Snowflake Moldavite – frosty Moldavite

What do we mean by this term? What do these Moldavites look like? Are they cold? 🙂

I have come across this designation not so long ago. In the Czech Republic (the birthplace of Moldavites), it is not used at all.

Snow flake / frosty moldaviteWhen describing the Moldavite as being snowflake or frosty, one is usually pertaining to the Moldavite’s specific surface. The Moldavite’s surface can even be glossy, or very glossy, or completely without gloss – matte.

The terms snowflake or frosty are used for Moldavites whose surface is very matte. The surface of these Moldavites can remind some of velvet.Matte Moldavites are typical for some localities. For instance, Brusná or Jankov.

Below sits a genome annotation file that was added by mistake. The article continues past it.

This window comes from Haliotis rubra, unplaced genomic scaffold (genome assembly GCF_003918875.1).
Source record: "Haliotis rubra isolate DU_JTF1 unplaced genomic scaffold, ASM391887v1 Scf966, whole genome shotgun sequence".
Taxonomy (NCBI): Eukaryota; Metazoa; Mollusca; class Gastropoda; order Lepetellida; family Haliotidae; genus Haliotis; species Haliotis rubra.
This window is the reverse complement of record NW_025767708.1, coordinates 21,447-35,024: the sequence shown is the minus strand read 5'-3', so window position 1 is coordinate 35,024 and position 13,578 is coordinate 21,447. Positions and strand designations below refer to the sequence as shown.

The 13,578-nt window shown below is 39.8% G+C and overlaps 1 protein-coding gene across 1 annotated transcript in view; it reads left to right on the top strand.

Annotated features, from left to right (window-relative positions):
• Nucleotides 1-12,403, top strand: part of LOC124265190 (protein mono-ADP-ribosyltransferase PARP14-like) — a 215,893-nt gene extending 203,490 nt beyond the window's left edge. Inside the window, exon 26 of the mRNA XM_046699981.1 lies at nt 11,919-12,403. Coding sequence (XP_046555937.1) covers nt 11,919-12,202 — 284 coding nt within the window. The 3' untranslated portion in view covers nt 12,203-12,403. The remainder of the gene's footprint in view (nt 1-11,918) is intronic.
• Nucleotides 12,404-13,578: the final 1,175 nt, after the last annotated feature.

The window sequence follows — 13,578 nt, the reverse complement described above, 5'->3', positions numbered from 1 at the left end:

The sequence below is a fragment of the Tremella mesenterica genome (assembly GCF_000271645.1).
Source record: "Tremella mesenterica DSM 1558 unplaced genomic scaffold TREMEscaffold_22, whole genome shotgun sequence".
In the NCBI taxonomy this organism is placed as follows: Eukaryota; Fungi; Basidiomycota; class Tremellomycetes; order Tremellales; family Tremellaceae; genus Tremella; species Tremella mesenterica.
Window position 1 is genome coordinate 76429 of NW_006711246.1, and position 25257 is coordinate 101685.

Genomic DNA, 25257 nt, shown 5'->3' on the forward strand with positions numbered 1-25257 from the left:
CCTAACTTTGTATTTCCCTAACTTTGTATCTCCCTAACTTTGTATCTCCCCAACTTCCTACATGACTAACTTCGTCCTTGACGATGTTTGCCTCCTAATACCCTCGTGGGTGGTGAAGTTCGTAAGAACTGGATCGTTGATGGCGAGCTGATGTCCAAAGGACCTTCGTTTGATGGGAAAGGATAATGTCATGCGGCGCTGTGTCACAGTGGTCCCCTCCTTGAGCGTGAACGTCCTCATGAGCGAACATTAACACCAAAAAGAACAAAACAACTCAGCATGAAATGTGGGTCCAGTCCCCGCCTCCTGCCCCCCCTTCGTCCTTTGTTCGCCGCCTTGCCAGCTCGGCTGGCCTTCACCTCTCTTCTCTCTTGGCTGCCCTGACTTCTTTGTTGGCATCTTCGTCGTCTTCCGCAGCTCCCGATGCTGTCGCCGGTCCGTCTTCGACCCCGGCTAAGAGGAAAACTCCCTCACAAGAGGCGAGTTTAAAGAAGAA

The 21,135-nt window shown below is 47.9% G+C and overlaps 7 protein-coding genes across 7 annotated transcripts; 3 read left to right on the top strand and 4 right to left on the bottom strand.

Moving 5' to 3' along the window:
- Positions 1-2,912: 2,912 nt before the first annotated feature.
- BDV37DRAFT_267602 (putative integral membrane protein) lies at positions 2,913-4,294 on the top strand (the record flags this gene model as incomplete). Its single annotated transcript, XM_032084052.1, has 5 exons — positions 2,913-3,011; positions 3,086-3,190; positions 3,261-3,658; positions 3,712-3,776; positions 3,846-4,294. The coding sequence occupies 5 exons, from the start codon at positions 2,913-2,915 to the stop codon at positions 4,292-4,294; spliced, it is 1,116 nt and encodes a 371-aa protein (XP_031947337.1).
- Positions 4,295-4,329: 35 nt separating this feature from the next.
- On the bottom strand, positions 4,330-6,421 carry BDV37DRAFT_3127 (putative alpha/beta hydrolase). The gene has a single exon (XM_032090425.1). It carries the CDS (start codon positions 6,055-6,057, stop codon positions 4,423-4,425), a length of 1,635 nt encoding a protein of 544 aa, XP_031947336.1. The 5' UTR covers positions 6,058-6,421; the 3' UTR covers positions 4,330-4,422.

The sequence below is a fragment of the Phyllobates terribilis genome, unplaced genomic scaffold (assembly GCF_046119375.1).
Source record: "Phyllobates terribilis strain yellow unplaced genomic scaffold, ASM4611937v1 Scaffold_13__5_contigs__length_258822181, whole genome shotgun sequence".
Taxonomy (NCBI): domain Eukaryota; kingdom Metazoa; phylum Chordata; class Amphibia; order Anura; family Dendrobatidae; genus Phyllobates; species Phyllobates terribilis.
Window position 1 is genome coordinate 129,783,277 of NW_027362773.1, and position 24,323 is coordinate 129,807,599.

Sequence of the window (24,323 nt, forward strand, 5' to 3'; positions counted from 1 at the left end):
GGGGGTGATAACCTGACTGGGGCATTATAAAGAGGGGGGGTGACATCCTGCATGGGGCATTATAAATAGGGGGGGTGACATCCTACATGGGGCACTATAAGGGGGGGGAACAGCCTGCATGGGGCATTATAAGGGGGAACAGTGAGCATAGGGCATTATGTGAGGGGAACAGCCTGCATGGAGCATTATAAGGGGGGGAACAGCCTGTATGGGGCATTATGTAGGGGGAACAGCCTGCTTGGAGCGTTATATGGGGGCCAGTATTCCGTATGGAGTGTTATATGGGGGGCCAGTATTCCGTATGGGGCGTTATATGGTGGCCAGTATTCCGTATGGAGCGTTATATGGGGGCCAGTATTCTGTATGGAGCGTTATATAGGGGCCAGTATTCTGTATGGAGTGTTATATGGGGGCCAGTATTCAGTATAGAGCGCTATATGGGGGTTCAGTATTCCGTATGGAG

Moldavites from Brusná also feature a surface covered with a layer of a different mineral. For most people, they are not very sightly. Unfortunately, there are some sellers who get rid of this layer by using a strong acid solution. The Moldavites are then no longer 100% natural (be careful about the Moldavites from Netolice, where the Brusná locality is situated and lots of mining takes place.)

So are snowflake Moldavites cold? 🙂 No, they are not. Unless you put them in say, a freezer. 😀  All Moldavites share the same characteristics, only their microsculptation causes a matte surface.

Comparison of two snowflake / frosty moldavites and a normal one


Leave a Reply